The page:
Here’s Why Amazon Won’t be Cutting KDP Payment Rates to 35%
There’s a frightening what-if nightmare going around indie publishing circles this week. It’s scaring the children, giving many heart palpitations, but actually has very little chance of ever happening.
The "sky is falling" scenario originated over at KBoards, where one author wrote:
Once B&N fades to black, there is Apple and Kobo. But Amazon will likely have the vast majority of sales, and with it, market share.
I believe at that point, it will do something nobody wants to contemplate, but which makes perfect sense: It will double its bottom line revenues overnight from indie publishers.
Cut the royalty rate from 70% to 35% on all self-pubbed books. Presto. Double the net margin on the majority of their sales with the flick of a switch.
I first read that Thursday morning (6 days after it was written), and after thinking about it for a few hours I think I have figured out why it’s not going to happen any time soon.
My arguments reach an entirely different conclusion from Hugh Howey’s, who argued based on a publisher/retailer relationship, and that of the comment section at The Passive Voice, which pointed out that the move would embolden Amazon’s competing ebookstores.
All of this is true, but I have yet to read a rebuttal that looked at this scenario and considered the effect it would have on the whole of the publishing industry. Most seem to have considered the effect on retailers, or the effect on indie authors. Many of the conclusions reached about the possible outcomes and how Amazon would benefit are true, but only on a small scale.
When I played this scenario out on the scale of the entire publishing industry I quickly realized that the 35% scenario will very likely never happen.
To put it simply, the 70% option doesn’t just forestall competing ebookstores, it doesn’t just build up the number of indie authors, and it doesn’t just give Amazon a direct relationship with suppliers.
All of this is true, but the 70% payment option also acts to fragment the publishing industry. And that’s why it’s not going away in any drastic fashion.
In order to understand why the 70% option won’t be going away, let’s go back to when it began. Amazon launched the 70% payment option on 20 January 2010. This was about a week before the iPad was unveiled, which means that Amazon might have launched it as a response to the blackmail pressure exerted by the 5 publishers who conspired with Apple. I think that view is a tad Machiavellian, but let’s skip it and consider the effect.
The possibility of earning more money inspired new authors to jump in, and it inspired existing authors to ask for their rights back so they can take existing titles and go indie. This is a huge financial incentive to not deal with a legacy publisher or distributor but to instead go it alone.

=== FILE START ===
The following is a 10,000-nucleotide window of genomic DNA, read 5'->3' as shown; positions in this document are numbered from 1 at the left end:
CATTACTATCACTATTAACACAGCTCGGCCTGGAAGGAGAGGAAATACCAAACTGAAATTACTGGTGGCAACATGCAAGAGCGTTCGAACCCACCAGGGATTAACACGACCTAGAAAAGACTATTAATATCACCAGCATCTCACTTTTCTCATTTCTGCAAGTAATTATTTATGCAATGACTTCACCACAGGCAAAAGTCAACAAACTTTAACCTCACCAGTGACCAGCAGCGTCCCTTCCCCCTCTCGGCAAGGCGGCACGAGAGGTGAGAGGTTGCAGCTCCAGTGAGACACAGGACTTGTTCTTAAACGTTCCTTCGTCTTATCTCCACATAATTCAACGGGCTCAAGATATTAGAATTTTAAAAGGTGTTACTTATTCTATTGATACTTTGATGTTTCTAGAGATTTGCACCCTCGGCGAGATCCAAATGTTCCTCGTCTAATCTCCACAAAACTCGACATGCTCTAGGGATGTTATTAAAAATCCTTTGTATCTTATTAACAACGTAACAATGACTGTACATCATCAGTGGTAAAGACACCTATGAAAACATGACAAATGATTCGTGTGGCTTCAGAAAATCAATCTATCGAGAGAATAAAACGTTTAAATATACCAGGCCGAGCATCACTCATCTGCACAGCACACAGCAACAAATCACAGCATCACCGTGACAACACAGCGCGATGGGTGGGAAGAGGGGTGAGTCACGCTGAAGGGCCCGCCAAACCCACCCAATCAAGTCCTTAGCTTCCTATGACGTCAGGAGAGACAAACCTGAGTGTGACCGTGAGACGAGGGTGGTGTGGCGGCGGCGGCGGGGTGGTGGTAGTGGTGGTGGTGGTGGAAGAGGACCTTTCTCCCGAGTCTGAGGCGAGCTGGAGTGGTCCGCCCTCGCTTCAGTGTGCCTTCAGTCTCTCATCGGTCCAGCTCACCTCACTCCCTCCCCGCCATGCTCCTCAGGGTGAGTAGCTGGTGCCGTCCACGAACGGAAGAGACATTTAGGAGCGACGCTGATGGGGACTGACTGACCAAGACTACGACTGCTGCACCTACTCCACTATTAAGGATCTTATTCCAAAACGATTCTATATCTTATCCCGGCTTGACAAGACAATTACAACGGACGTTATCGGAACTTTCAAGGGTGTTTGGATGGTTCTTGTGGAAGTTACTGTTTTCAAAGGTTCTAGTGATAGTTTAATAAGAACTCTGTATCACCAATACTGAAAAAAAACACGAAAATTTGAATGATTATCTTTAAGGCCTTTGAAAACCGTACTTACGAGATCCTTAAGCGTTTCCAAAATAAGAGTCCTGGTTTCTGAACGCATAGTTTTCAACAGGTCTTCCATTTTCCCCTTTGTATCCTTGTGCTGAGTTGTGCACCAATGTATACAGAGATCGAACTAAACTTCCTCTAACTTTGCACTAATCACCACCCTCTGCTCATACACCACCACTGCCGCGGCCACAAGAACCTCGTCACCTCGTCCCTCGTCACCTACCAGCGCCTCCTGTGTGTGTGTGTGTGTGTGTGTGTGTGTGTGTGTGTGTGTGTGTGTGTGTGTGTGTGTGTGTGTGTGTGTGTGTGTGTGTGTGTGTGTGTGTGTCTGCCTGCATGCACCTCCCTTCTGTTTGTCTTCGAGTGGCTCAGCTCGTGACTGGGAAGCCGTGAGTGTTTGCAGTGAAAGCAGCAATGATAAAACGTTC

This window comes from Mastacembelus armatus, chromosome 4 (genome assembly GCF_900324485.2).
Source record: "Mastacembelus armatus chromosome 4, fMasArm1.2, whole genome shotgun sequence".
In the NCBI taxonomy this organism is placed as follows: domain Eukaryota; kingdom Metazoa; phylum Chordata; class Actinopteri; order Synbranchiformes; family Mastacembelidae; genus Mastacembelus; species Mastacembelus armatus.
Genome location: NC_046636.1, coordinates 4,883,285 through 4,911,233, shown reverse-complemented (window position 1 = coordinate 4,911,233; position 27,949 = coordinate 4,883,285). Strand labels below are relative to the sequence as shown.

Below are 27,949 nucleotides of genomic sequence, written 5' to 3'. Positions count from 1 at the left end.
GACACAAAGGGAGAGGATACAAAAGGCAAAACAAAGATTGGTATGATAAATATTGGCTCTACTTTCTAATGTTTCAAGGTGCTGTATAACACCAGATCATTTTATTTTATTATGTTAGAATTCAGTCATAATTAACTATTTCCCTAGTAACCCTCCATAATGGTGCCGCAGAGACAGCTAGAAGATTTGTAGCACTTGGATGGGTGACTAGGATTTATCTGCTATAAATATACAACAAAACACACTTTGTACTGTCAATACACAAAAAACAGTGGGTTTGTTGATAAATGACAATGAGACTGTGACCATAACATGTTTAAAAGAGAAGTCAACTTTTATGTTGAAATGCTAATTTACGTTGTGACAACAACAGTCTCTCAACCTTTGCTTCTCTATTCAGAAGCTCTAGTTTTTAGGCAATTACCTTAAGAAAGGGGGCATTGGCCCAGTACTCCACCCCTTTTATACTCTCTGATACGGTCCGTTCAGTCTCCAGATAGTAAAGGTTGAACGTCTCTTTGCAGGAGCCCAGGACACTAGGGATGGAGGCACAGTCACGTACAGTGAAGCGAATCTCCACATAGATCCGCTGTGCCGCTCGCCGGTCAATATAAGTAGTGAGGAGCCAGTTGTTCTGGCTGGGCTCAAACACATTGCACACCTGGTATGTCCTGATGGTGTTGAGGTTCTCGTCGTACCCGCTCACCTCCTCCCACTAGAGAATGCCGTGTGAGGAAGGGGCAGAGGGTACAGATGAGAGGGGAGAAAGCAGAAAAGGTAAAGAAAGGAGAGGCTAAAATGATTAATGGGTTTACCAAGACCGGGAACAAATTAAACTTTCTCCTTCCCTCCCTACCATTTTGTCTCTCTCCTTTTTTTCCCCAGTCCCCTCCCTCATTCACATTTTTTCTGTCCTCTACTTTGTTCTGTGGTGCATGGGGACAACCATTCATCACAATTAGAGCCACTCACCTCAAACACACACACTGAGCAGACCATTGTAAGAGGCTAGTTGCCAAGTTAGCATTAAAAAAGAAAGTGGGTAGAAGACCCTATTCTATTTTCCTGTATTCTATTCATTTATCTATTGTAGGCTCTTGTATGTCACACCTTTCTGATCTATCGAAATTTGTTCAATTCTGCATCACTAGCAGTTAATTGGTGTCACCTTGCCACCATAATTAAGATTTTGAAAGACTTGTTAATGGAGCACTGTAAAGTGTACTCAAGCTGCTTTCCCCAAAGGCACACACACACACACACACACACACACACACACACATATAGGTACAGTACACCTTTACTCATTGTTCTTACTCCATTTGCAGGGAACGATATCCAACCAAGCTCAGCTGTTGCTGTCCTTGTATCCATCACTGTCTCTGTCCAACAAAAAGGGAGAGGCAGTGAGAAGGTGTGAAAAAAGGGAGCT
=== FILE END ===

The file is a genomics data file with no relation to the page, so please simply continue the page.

And that’s not all.
I might have missed a comment here or there, but all of the comments I read on this scenario missed at least one important detail. This 70% payment option affects more than just indie authors; there are small and medium publishers of all stripes that deal directly with Amazon and reap the financial benefit of the 70% payment option.
Consider, for a moment, how the 35% scenario would affect the indie publishers. The drop in income would cause them to lay off staff, pass on contracts, and tighten their belts, but that’s not all.
The reduced income would also make the indie publishers more amenable the next time they got a buyout offer from one of the Big 5. And do you know what? It would have the same affect on indie authors.
If an author is only earning 35% from a sale in the Kindle Store and S&S comes along and offers 20% of retail price (not as crazy as it sounds), a lot of authors are going to seriously consider taking S&S up on their offer. It’s not that much less money, and if S&S really puts some marketing muscle behind a launch the author might even make more than they did as in indie.
That 70% payment option is Amazon’s carrot for keeping power from concentrating in the hands of a few major publishers. Take it away and the major publishers will have a much easier job at signing authors and acquiring smaller publishers.
Amazon might not have planned for the fragmentation effect, but I would bet that they are aware of what would happen if the 70% payment option went away. And that is why I seriously doubt that it will ever happen.
What do you think?
image by Foglienere